The Streets and Facilities Division is responsible for treating areas of standing water in the parks, commercial and industrial areas such as storm water retention and detention ponds, and fountains with larvicide. They also set traps in a number of areas. These traps monitor the mosquito activity in that area.

Code Enforcement staff, as they drive the City, are scouting out problem areas. Artificial containers that may hold standing water include old tires, oil drums, birdbaths, etc. They are stressing to residents and business owners that these “containers’ serve as the perfect mosquito breeding area if water is allowed to collect and stand.


What can you do for yourself and for the City?

The best way for each and every one of us to fight West Nile Virus is to practice the 3 R’s – Reduce, Repel, Report.

1. Reduce areas of standing water around your home. Eave troughs, birdbaths, children’s toys, swimming pools with and without covers, bottles, pails, jars, tires – anywhere that water is allowed to collect and become stagnant will become a breeding place for mosquitoes.  If you need it, empty it and make sure it stays empty. If you don’t need it, throw it away!

2. Repel – If you are planning to spend time outdoors, use a mosquito repellant before you go out. Use commercial repellant with a 20% to 30% mix of DEET (N,N Diethyl-meta toluamide) found in well known brands such as Cutters, Off, etc. DEET-based repellants should not be used on infants. Children ages 2 to 6 can tolerate no more than a 10% solution. Care must be taken to avoid the eyes when administering repellants.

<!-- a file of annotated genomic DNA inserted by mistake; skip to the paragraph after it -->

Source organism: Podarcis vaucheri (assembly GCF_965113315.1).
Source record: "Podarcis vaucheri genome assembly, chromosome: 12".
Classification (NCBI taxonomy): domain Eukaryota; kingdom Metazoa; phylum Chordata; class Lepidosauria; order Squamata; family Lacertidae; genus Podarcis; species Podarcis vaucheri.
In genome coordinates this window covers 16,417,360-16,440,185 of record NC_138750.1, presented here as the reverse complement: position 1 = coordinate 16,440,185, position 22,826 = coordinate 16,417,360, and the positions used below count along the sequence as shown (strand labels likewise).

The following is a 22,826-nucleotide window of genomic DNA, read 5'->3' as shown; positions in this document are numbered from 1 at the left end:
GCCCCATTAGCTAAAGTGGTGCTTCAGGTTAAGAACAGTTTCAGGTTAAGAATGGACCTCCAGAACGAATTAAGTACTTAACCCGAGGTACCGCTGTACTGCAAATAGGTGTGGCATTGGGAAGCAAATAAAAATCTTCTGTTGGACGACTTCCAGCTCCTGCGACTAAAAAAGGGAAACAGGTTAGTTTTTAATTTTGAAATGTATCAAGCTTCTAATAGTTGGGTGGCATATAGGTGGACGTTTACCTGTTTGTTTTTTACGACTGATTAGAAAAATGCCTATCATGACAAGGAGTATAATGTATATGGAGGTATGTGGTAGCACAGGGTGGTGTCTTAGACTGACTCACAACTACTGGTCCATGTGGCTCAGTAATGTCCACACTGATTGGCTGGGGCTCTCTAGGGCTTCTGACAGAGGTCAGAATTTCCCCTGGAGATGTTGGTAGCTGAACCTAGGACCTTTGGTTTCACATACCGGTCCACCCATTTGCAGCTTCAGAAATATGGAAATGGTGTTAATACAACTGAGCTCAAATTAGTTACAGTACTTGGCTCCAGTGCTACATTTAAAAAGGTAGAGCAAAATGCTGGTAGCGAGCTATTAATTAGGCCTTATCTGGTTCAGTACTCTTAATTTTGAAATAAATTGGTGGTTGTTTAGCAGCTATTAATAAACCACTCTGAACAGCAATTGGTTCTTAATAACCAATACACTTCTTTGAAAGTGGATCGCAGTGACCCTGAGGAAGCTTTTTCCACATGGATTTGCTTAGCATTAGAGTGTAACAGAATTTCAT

Proper clothing can go a long way to providing protection. Make sure that you and your children were long sleeves and pants during the primary mosquito biting times from sunset to midnight.  Also check your window and door screens. Have them repaired to keep you safe inside, while mosquitoes stay outside.


3. Report – Dead birds should be reported to Oakland County at the 1-877-377-3641 hotline.  Also report any stagnant or standing water that you cannot remove yourself by calling 248-589-2294.
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The City is aware of many of the drainage problems that exist. Every effort is being made to repair these problems as quickly as possible. Limited resources mean that we must ask you to help.  Sweeping water from depressions to spread it out after spring and summer showers will reduce areas of standing water until repairs can be made. A simple garage broom is an effective weapon in the fight against WNV.

  kuhn westnile

Although there is no cure for West Nile infection, you should report the following symptoms to your physician: high fever, headache, backache, fatigue, nausea, and rash.  Flu-like symptoms outside of flu season may be West Nile Virus.


 If you or anyone in your family who lives in Madison Heights are clinically diagnosed with WNV, please call the Department of Public Services at 248-589-2294. We need to know where the person was when they were bitten and when it happened. This information will be used to track the virus and monitor prevention efforts.

 

 

Websites to visit for more information:

 
Oakland County Health Division

Centers for Disease Control and Prevention

Saginaw County Mosquito Abatement Commission

Michigan Mosquito Control Association

American Mosquito Control Association

 

Information on WNV taken from:

The Detroit News